Fish-based methylmercury diet: A diet that included fishmeal produced from fish containing five micrograms of methylmercury contamination per gram.

    Added methylmercury diet: A special diet higher in DHA and EPA, with added methylmercury chloride (considered more toxic than fish-associated methylmercury) also totaling five mcg/g.

    Control diet without mercury
    Apart from mercury and selenium content, the three diets were comparable. Only the fish group suffered significant behavioral abnormalities at the end of 58 days.

    The authors concluded:

    “The two mercury-containing diets are differing by the fact that mercury was brought by the addition of either pure methylmercury chloride or by mercurial species associated to fish. Therefore, any differential effects observed between MeHg-containing and fish-containing diets should be attributed to different chemical species of mercury present in one diet and absent from the other and vice-versa along with the possible intervening role of fish PUFA and selenium.

    If the beneficial role of fish nutrients such as PUFA and selenium was to counteract MeHg effects, the pattern of effects displayed after exposure to the fish-containing diet should appear less severe than that observed with the MeHg-containing diet. But in the present study, the mice fed the fish-containing diet displayed worse behavioral performances than those fed the control and the MeHg-containing diets, although the brain structures of both mercury-contaminated groups of mice contained comparable levels of mercury and even less in the striatum of those fed the fish diet.

    Therefore, the different chemical species of mercury within fish flesh are likely to explain the deficit in cognitive performance in the Y maze and the decreased locomotory activity in the open-field maze.”

    I’m not a big fan of extrapolating from mice to humans but I’d like to hear what you think of these results.


  12. Check out this article from SuppVersity before consuming any more fish:


    Additionally, the tests showing radioactive isotopes in fish — and the sparse (or lack) of safety testing — makes fish consumption a very risky proposition.

    • Those studies are problematic; I will be addressing them and discussing this topic again soon.

  13. Thanks for the great article! I’ll be sharing this is one of my articles of the week over on Kevin’s Trek…love your work in general, keep it up!

  14. Great article! However why does know one seem concerned about the contamination that’s STILL going into the ocean from Fukushima and its effects on seafood????

    It’s not like the fish just stay near Japan. Obviously they swim throughout the pacific. I’d really love your thought on that Chris.

  15. Chris sorry if this has been covered before but I’m new to your site and haven’t had a chance to fully dive into all your great material.

    My dad doesn’t eat fish anymore. Basically he believes you will get sick if you eat anything from the Gulf because of the oil spill and anything from the Pacific because of the Nuclear Plant problems in Japan and all the “radiation soaked garbage” from the earthquake making its way to the west coast waters. Also radiation in the air coming over.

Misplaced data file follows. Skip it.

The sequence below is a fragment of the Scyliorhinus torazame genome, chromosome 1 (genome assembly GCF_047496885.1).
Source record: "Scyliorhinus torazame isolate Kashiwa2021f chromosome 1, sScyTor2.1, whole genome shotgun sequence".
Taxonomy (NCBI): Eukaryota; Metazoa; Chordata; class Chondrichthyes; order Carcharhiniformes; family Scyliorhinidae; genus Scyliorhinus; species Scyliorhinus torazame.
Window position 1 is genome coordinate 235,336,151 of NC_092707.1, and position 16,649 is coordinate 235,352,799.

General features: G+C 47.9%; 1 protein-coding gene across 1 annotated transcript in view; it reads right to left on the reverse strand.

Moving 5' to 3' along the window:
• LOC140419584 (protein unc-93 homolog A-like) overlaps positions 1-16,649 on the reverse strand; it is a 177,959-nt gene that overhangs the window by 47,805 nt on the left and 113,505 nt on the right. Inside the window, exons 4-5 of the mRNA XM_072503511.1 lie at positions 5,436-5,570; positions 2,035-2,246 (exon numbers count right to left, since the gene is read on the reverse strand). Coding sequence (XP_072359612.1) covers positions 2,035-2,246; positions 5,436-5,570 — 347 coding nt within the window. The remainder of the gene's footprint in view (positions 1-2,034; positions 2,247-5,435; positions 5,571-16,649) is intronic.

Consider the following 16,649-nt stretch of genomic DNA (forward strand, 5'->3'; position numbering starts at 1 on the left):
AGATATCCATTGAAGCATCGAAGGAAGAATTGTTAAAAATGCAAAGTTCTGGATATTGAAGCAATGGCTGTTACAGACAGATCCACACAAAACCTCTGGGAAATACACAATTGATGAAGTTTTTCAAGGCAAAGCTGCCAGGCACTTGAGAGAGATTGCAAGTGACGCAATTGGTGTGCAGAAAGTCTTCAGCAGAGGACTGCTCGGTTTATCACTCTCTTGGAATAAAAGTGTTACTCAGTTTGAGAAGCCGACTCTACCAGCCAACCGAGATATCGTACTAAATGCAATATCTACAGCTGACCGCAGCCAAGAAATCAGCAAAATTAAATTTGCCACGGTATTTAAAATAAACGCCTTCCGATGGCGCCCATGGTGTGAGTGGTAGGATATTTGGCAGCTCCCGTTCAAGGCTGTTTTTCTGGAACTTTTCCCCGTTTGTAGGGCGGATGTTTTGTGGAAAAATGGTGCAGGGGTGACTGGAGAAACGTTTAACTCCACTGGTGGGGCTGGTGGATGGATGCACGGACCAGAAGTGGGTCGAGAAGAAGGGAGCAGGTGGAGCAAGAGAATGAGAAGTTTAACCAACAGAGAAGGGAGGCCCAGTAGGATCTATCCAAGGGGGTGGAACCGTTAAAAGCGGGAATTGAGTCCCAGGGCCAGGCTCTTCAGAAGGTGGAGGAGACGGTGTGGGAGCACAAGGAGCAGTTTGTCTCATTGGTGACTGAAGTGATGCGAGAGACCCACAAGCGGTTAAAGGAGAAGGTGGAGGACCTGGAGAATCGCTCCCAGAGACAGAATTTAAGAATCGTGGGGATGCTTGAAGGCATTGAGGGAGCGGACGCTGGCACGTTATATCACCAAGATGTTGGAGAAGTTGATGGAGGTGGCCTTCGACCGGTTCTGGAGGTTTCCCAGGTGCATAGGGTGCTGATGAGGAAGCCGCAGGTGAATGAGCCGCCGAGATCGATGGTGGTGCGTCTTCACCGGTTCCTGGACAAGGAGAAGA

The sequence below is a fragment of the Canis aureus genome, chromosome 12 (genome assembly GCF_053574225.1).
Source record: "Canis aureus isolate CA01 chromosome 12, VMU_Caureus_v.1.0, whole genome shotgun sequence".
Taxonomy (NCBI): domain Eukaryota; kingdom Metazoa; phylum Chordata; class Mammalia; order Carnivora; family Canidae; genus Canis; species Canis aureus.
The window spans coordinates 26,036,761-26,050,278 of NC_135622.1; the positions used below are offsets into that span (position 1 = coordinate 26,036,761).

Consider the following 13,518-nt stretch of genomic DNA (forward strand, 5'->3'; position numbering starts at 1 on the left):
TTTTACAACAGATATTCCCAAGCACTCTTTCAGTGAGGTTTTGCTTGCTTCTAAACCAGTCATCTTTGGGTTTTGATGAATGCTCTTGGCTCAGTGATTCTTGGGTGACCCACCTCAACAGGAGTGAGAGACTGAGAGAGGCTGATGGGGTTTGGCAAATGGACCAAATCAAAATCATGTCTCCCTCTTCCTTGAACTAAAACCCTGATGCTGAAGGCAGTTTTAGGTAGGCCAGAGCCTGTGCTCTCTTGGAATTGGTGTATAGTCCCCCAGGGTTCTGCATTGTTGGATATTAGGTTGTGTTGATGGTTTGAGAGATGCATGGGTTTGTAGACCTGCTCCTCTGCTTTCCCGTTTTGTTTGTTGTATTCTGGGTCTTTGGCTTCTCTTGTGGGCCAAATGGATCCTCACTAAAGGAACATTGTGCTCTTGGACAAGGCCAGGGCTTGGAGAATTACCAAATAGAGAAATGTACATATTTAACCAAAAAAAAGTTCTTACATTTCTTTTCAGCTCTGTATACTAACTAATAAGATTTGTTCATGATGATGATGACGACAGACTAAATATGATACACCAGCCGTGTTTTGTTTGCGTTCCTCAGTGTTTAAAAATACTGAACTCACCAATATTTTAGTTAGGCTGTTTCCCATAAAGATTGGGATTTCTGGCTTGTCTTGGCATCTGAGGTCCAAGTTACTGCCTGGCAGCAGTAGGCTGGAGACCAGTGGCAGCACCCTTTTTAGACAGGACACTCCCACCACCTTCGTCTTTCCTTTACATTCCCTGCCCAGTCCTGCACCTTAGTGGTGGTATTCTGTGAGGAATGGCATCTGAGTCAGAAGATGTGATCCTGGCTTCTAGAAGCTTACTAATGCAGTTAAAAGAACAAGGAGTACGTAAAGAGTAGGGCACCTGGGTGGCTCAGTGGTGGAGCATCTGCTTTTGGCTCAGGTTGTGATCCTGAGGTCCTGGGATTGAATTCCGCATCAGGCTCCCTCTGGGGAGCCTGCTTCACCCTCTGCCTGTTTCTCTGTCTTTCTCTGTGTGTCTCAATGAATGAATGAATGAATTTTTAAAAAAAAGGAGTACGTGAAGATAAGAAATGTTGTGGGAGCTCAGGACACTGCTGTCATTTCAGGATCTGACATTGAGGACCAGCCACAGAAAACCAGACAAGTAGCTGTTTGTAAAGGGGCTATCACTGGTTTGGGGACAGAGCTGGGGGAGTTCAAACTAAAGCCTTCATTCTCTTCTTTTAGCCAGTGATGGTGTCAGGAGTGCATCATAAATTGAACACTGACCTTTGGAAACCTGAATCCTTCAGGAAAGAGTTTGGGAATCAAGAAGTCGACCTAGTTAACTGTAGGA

To me I have trouble subscribing to this. I think if it were actually a problem we’d know not to eat fish….but alas, I don’t eat fish either. In my mind things are probably fine, but I like to get my information from sources I trust so I can better make a decision.

    Do you have any opinion on this? Are there websites/people you can point me to that would be able to give me something to tell my dad and restore his faith in fish (something he ate often his whole life)?

    Or is what he hears right? Should we be sticking to the Atlantic Ocean and fresh water fish?



    • I have the exact same fears. I wish I could get some information that pacific fish is safe to eat for young children.

  16. what if your allergic to fish? I recently had a lab done with an said I was deficient in EFA. I take Noridic Naturals EFA’s, and I’m still deficient. Is this because I need to eat fish too? The issue is I’m allergic to shell fish.

    • If you’re only allergic to shellfish, you could eat salmon, mackerel, herring and sardines to get your EPA/DHA. Another option if you’re allergic to all fish is taking marine algae (which is where the fish get their DHA).

  17. Chris, Interesting, informative article but you don’t mention anything about purines. Sardines have very high purine levels up to 1,000 mg per 3.5 ounce serving. You mention “there’s no reason to limit (fish) consumption to 12 ounces per week”, but what about the problems with purines mentioned here in studies like this:

    Choi, H. K., K. Atkinson, E. W. Karlson, W. Willett, and G. Curhan. “Purine-Rich Foods, Dairy and Protein Intake, and the Risk of Gout in Men.” N Engl J Med. 2004 350(11): 1093-103.

    Choi, H. K., S. Liu, and G. Curhan. “Intake of Purine-Rich Foods, Protein, and Dairy Products and Relationship to Serum Levels of Uric Acid: the Third National Health and Nutrition Examination Survey.” Arthritis Rheum. (2005). 52(1): 283-9.


  18. Chris – Do you think that pregnant/trying-to-conceive/breastfeeing women need to worry about mercury or do you think that the rest of this article also applies to these women? You recommend oily fish, but what about the others? Thanks in advance and I love reading your work.

  19. Chris, is shellfish included in this information? When you recommend 2-3 servings of oily ocean fish per week for pregnant mothers and children, am I assuming you’re not including low mercury shellfish like shrimp, bay scallops and oysters in this? Thanks in advance!

  20. I understand that fish, cold water, fatty, ocean fish is good for us. But what about all those hunter-gatherer people–which we all were before agriculture–that didn’t live near the ocean, didn’t eat much if any fish, yet were quite healthy. The Masai comes to mind, as well as the North American Plains Indians, and the Koi San of South Africa.

    • Did the North American Plains Indians not eat freshwater fish? They do have many of the benefits of ocean fish though not to as much extent. Also I’ve heard insects provide some of the same benefits as fish…could that be something they eat?